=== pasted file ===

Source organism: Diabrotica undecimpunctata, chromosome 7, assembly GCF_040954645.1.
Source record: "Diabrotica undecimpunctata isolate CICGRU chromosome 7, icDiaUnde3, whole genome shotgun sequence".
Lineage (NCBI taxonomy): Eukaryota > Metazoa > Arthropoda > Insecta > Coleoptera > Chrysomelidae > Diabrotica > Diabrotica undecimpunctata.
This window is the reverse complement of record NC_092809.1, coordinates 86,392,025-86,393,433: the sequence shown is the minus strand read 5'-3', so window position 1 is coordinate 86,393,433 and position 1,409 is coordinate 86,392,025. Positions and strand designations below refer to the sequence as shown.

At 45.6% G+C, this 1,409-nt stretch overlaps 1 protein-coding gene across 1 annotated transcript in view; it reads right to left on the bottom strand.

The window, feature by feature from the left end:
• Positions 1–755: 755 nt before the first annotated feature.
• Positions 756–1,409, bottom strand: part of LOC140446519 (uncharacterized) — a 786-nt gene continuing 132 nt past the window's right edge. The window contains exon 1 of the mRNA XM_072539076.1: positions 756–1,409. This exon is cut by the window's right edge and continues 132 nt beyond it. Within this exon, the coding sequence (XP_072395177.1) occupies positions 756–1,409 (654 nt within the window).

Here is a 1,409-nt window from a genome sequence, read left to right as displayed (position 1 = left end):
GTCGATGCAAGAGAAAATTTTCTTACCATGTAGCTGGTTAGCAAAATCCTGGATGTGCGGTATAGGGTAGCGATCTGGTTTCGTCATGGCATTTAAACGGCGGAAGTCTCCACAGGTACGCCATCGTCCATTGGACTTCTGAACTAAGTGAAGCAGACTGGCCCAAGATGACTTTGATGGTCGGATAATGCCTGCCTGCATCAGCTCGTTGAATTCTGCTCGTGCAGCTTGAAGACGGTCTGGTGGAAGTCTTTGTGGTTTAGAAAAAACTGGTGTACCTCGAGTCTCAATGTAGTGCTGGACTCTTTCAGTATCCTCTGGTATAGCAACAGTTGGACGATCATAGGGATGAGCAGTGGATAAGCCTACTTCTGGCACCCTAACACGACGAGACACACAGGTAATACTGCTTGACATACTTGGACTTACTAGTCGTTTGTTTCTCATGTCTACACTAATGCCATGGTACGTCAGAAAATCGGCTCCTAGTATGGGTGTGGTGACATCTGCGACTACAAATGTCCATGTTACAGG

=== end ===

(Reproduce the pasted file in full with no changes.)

Source organism: Diabrotica undecimpunctata, chromosome 7, assembly GCF_040954645.1.
Source record: "Diabrotica undecimpunctata isolate CICGRU chromosome 7, icDiaUnde3, whole genome shotgun sequence".
Lineage (NCBI taxonomy): Eukaryota > Metazoa > Arthropoda > Insecta > Coleoptera > Chrysomelidae > Diabrotica > Diabrotica undecimpunctata.
This window is the reverse complement of record NC_092809.1, coordinates 86,392,025-86,393,433: the sequence shown is the minus strand read 5'-3', so window position 1 is coordinate 86,393,433 and position 1,409 is coordinate 86,392,025. Positions and strand designations below refer to the sequence as shown.

At 45.6% G+C, this 1,409-nt stretch overlaps 1 protein-coding gene across 1 annotated transcript in view; it reads right to left on the bottom strand.

The window, feature by feature from the left end:
• Positions 1–755: 755 nt before the first annotated feature.
• Positions 756–1,409, bottom strand: part of LOC140446519 (uncharacterized) — a 786-nt gene continuing 132 nt past the window's right edge. The window contains exon 1 of the mRNA XM_072539076.1: positions 756–1,409. This exon is cut by the window's right edge and continues 132 nt beyond it. Within this exon, the coding sequence (XP_072395177.1) occupies positions 756–1,409 (654 nt within the window).

Here is a 1,409-nt window from a genome sequence, read left to right as displayed (position 1 = left end):
GTCGATGCAAGAGAAAATTTTCTTACCATGTAGCTGGTTAGCAAAATCCTGGATGTGCGGTATAGGGTAGCGATCTGGTTTCGTCATGGCATTTAAACGGCGGAAGTCTCCACAGGTACGCCATCGTCCATTGGACTTCTGAACTAAGTGAAGCAGACTGGCCCAAGATGACTTTGATGGTCGGATAATGCCTGCCTGCATCAGCTCGTTGAATTCTGCTCGTGCAGCTTGAAGACGGTCTGGTGGAAGTCTTTGTGGTTTAGAAAAAACTGGTGTACCTCGAGTCTCAATGTAGTGCTGGACTCTTTCAGTATCCTCTGGTATAGCAACAGTTGGACGATCATAGGGATGAGCAGTGGATAAGCCTACTTCTGGCACCCTAACACGACGAGACACACAGGTAATACTGCTTGACATACTTGGACTTACTAGTCGTTTGTTTCTCATGTCTACACTAATGCCATGGTACGTCAGAAAATCGGCTCCTAGTATGGGTGTGGTGACATCTGCGACTACAAATGTCCATGTTACAGG